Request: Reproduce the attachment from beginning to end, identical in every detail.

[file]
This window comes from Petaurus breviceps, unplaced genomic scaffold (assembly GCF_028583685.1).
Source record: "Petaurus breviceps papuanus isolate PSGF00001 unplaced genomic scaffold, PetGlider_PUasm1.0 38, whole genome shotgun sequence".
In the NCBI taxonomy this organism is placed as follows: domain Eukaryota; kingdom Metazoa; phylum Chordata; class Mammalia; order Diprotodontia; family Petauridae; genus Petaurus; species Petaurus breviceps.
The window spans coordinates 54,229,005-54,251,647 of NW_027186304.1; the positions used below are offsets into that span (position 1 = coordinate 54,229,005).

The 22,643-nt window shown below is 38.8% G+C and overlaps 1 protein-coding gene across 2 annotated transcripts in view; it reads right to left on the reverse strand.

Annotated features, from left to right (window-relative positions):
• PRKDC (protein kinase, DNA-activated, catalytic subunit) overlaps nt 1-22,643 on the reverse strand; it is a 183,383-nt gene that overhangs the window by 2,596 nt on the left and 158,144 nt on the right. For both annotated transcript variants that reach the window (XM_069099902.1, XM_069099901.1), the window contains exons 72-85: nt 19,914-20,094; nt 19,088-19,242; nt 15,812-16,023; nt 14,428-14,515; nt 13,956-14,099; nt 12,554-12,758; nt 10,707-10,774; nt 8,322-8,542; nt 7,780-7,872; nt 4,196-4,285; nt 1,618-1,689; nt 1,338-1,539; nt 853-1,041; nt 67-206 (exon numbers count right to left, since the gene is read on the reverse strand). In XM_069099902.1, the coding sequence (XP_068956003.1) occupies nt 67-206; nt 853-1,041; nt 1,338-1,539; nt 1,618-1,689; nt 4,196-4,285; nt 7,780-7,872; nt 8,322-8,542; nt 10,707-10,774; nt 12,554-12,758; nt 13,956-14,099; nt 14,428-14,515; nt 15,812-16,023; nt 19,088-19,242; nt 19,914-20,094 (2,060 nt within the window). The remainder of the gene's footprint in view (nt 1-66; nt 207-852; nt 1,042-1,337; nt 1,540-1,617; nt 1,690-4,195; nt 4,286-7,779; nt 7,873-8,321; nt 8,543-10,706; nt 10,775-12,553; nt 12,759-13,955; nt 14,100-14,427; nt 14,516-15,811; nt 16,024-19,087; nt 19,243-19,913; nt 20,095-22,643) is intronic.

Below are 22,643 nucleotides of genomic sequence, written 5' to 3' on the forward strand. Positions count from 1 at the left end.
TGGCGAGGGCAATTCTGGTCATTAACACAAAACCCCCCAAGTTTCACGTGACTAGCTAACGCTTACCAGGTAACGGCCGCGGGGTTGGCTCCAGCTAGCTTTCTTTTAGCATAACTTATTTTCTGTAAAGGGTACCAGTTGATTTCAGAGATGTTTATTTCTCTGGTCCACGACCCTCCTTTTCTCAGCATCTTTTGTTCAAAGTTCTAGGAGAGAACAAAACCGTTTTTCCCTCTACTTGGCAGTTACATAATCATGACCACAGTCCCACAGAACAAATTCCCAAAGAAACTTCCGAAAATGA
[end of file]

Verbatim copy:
This window comes from Petaurus breviceps, unplaced genomic scaffold (assembly GCF_028583685.1).
Source record: "Petaurus breviceps papuanus isolate PSGF00001 unplaced genomic scaffold, PetGlider_PUasm1.0 38, whole genome shotgun sequence".
In the NCBI taxonomy this organism is placed as follows: domain Eukaryota; kingdom Metazoa; phylum Chordata; class Mammalia; order Diprotodontia; family Petauridae; genus Petaurus; species Petaurus breviceps.
The window spans coordinates 54,229,005-54,251,647 of NW_027186304.1; the positions used below are offsets into that span (position 1 = coordinate 54,229,005).

The 22,643-nt window shown below is 38.8% G+C and overlaps 1 protein-coding gene across 2 annotated transcripts in view; it reads right to left on the reverse strand.

Annotated features, from left to right (window-relative positions):
• PRKDC (protein kinase, DNA-activated, catalytic subunit) overlaps nt 1-22,643 on the reverse strand; it is a 183,383-nt gene that overhangs the window by 2,596 nt on the left and 158,144 nt on the right. For both annotated transcript variants that reach the window (XM_069099902.1, XM_069099901.1), the window contains exons 72-85: nt 19,914-20,094; nt 19,088-19,242; nt 15,812-16,023; nt 14,428-14,515; nt 13,956-14,099; nt 12,554-12,758; nt 10,707-10,774; nt 8,322-8,542; nt 7,780-7,872; nt 4,196-4,285; nt 1,618-1,689; nt 1,338-1,539; nt 853-1,041; nt 67-206 (exon numbers count right to left, since the gene is read on the reverse strand). In XM_069099902.1, the coding sequence (XP_068956003.1) occupies nt 67-206; nt 853-1,041; nt 1,338-1,539; nt 1,618-1,689; nt 4,196-4,285; nt 7,780-7,872; nt 8,322-8,542; nt 10,707-10,774; nt 12,554-12,758; nt 13,956-14,099; nt 14,428-14,515; nt 15,812-16,023; nt 19,088-19,242; nt 19,914-20,094 (2,060 nt within the window). The remainder of the gene's footprint in view (nt 1-66; nt 207-852; nt 1,042-1,337; nt 1,540-1,617; nt 1,690-4,195; nt 4,286-7,779; nt 7,873-8,321; nt 8,543-10,706; nt 10,775-12,553; nt 12,759-13,955; nt 14,100-14,427; nt 14,516-15,811; nt 16,024-19,087; nt 19,243-19,913; nt 20,095-22,643) is intronic.

Below are 22,643 nucleotides of genomic sequence, written 5' to 3' on the forward strand. Positions count from 1 at the left end.
TGGCGAGGGCAATTCTGGTCATTAACACAAAACCCCCCAAGTTTCACGTGACTAGCTAACGCTTACCAGGTAACGGCCGCGGGGTTGGCTCCAGCTAGCTTTCTTTTAGCATAACTTATTTTCTGTAAAGGGTACCAGTTGATTTCAGAGATGTTTATTTCTCTGGTCCACGACCCTCCTTTTCTCAGCATCTTTTGTTCAAAGTTCTAGGAGAGAACAAAACCGTTTTTCCCTCTACTTGGCAGTTACATAATCATGACCACAGTCCCACAGAACAAATTCCCAAAGAAACTTCCGAAAATGA